Eric van Gils
External CEO vs an internal CEO candidate?
Several recent studies and opinion pieces have debated whether an external candidate makes a better CEO than promoting an internal candidate.
Some of the benefits suggested of an external candidate have included :
Having a fresh set of eyes looking over the business
Bringing new thinking into a business
Experience of how other organisations have succeeded
An ability to make changes without having any ties to the previous CEOs team
Writers have also highlighted the benefits of an internal candidates, including :
An understanding of the corporate culture
An established internal network
The latest Harvard Business Review ranking of the world’s top-performing CEOs (https://hbr.org/2018/11/the-best-performing-ceos-in-the-world-2018) uses financial returns over the CEO’s entire tenure to identify which of the world’s corporate leaders are the most successful, and once again the internal vs external debate comes to the fore.
Using HBR’s definition of success, 87 of the top 100 CEOs come from within the business, “insiders”, showing that perhaps the benefits an internal candidate can bring to the role may out weigh the benefits an external candidates has.
Another interesting fact is that the the number of “insiders” on the list is increasing, with 81 in the 2017 ranking versus 87 in the top 100 CEOs in 2018.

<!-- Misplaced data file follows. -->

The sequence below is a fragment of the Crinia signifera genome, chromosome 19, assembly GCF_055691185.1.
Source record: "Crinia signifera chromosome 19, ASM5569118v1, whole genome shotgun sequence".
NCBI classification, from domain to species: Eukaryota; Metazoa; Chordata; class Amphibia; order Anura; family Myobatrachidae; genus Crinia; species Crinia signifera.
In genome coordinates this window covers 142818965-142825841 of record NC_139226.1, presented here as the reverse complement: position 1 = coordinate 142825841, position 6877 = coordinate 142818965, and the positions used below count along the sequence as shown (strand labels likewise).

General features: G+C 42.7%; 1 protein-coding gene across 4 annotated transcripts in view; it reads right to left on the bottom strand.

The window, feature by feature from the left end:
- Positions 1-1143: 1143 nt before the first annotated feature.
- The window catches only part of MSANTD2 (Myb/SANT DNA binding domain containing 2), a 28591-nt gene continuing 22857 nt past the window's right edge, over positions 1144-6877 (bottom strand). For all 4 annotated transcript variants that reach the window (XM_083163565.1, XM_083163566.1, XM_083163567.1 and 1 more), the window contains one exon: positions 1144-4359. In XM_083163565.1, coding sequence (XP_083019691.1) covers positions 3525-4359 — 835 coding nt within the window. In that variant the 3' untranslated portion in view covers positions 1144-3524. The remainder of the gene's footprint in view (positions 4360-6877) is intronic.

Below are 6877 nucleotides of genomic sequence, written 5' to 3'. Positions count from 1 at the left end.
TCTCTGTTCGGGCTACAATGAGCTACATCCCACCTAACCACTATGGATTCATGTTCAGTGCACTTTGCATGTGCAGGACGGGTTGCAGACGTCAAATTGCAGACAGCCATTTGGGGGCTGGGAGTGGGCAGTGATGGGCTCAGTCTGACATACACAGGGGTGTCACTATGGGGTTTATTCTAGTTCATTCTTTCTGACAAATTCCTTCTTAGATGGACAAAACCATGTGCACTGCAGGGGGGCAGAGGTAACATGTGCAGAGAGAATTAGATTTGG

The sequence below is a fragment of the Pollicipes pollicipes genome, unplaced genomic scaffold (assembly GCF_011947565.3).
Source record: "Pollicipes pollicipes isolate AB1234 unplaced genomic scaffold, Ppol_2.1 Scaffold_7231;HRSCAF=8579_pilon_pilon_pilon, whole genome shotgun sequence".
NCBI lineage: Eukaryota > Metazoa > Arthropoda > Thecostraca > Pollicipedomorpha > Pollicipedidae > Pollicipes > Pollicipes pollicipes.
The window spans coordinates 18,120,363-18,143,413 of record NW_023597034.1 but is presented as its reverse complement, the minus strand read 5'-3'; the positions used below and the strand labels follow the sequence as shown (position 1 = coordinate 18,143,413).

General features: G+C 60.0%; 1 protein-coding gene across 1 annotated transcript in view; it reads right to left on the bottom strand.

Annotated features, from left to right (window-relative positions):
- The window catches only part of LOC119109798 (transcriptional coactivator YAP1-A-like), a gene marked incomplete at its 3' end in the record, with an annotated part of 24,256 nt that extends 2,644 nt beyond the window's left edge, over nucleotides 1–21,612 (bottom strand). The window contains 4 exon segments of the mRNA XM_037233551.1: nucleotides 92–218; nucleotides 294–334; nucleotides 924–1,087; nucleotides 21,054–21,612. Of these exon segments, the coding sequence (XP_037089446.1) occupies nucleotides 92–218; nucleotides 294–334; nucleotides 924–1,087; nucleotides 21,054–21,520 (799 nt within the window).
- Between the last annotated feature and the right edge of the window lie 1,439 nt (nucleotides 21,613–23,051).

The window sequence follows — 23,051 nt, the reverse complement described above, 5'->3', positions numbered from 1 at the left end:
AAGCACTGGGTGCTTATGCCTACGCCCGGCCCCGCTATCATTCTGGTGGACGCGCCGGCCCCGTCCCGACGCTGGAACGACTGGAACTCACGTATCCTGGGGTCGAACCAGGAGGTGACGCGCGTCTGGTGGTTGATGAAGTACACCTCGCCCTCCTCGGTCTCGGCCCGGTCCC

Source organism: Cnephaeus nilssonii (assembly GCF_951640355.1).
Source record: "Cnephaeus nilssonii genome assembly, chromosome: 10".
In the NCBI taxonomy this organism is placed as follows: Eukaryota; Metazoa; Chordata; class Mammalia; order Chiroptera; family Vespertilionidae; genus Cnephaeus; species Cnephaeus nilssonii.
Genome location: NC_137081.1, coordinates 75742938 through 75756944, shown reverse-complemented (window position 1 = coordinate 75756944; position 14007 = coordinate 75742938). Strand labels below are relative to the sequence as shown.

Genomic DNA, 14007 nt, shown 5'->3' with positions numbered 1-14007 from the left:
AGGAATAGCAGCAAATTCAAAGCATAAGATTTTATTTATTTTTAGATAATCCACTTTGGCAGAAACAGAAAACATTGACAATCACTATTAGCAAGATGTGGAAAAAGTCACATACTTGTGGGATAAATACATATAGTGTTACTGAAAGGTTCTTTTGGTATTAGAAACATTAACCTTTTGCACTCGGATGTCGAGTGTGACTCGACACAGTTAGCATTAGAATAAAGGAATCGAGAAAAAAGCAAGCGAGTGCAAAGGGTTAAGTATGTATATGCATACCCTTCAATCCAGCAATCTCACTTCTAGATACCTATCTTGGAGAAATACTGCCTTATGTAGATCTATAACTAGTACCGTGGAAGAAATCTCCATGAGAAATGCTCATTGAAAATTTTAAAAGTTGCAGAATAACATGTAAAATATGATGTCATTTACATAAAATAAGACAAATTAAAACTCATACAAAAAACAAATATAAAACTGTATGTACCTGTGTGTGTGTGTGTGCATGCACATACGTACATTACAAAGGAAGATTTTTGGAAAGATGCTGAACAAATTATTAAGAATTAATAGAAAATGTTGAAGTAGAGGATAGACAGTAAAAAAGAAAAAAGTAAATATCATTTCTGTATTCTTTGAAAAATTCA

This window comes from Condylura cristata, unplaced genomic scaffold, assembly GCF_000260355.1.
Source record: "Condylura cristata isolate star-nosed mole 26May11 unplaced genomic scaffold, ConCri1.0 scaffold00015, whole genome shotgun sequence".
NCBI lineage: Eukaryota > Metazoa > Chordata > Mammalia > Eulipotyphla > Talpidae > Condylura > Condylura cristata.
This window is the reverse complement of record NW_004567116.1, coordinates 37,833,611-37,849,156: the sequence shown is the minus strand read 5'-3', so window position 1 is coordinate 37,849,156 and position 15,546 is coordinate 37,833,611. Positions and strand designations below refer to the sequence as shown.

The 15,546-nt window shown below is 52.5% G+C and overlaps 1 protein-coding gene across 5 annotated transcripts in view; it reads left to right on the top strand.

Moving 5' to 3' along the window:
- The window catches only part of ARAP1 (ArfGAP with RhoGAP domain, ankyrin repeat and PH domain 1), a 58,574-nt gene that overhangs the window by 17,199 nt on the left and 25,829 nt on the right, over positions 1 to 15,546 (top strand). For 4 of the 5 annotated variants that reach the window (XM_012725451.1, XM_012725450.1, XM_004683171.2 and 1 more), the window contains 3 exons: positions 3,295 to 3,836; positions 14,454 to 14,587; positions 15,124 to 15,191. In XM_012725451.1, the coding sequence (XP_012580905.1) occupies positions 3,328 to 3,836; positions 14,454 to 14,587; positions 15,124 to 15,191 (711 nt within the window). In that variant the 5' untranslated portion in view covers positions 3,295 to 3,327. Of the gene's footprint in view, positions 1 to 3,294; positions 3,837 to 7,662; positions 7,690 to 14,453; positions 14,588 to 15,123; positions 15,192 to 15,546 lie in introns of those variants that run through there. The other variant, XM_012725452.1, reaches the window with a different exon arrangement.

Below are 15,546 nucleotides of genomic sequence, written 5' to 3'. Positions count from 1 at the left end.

These successful CEOs are also not overnight successes and they have typically enjoyed an average tenure of 16 years in their CEO role, compared to only 7.2 years average tenure for all S&P 500 CEOs. The list also sees very little churn, with only a quarter to a third dropping off the list due to retirement, resignation, death or poor performance.
If 87% of the most successful CEOs are internal candidates, how many outstanding internal candidates are being overlooked by the board when a preferred external CEO is hired? Are our talent management and succession plans effectively identifying the best internal candidates to rise to the top?
Lessons for leadership
The most critical lesson, in my view, from this research is that it highlights the importance of Learning and Development and Talent Management in ensuring a business has a balanced view of internal and external candidates when considering the right leader to take a business forward.
Further reading :